Coastal Strand

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Coastal Strand is a plant community of flowering plants that form along the shore in loose sand just above the high tide line, on the West Coast of the United States.

Many plants that grow in this area are endemic to the strand. The community has low species diversity because so few plants can tolerate the harsh conditions of high winds, battering salt spray, and extreme high temperatures in the summer. Plants must also be adapted to sandy saline soils, with extremely low nutrient loads, and low water holding capacity.

Plants that grow along the coast are very tolerant of the winds and salt and sand loaded ocean spray. Many species are succulent, storing salty water in their leaves. The leaves are often light colored or grey-green to reflect sunlight and reduce desiccation. Hairy leaves may reduce evapotranspiration, may help gather moisture from the air, and may reflect a small portion of incoming solar radiation thereby reducing the plants internal temperature. They are often very low in height with prostrate stems and spread by rooting at the nodes and may have deep tap roots, both rooting systems helping to anchor the shifting sands as the plants colonize the beach above high tide.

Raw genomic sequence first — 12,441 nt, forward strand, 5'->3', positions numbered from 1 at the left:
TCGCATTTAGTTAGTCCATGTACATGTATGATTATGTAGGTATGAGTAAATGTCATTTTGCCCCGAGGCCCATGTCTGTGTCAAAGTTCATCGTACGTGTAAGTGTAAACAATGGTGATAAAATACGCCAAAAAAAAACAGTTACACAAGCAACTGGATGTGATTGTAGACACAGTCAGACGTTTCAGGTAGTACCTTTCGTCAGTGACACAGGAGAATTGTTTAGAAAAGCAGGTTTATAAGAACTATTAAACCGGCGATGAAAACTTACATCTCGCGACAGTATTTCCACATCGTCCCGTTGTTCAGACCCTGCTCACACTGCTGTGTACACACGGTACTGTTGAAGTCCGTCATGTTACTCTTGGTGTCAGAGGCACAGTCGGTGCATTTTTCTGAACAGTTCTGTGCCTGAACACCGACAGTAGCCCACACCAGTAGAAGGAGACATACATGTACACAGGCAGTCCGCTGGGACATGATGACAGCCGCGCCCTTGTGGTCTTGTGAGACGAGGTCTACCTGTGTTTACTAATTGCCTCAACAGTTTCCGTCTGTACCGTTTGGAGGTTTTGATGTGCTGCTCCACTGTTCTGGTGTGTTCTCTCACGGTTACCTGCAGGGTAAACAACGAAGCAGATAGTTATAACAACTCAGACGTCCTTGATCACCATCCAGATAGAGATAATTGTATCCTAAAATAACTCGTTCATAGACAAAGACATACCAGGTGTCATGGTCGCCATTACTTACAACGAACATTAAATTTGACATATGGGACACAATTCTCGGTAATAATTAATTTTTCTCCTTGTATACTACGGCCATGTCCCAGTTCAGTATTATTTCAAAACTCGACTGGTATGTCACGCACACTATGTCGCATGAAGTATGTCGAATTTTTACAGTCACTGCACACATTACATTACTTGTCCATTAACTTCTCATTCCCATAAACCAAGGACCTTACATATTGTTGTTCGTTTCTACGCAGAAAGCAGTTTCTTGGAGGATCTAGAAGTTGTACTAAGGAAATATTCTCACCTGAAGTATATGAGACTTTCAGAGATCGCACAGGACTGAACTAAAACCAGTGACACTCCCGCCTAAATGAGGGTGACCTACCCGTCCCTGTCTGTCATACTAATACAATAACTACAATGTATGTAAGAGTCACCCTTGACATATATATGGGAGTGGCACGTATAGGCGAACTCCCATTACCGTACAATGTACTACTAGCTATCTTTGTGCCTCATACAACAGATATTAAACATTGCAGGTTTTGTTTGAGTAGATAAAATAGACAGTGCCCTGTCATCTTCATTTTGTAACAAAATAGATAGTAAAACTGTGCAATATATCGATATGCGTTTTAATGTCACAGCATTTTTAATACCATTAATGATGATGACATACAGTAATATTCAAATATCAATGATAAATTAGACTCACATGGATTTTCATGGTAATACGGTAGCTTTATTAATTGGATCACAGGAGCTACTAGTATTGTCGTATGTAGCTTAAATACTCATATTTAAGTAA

Pacific Coastal strand plants[edit]

Note that common names in parentheses are common names for the genus, not the specific species.

References[edit]

  • Jepson Flora Project: Jepson Online Interchange for California Floristics (The Jepson Herbarium, University of California Berkeley), http://ucjeps.berkeley.edu/interchange.html, 2006.
  • Introduction to California Plant Life, Revised Edition, by Robert Ornduff, Phyllis Faber, Todd Keeler-Wolf, ISBN 0-520-23704-8, 2003.
  • A Natural History of California, Allan A. Schoenherr, ISBN 0-520-06922-6, 1995.
  • The Jepson Manual: Higher Plants of California by James C Hickman, ISBN 0-520-08255-9, 1993.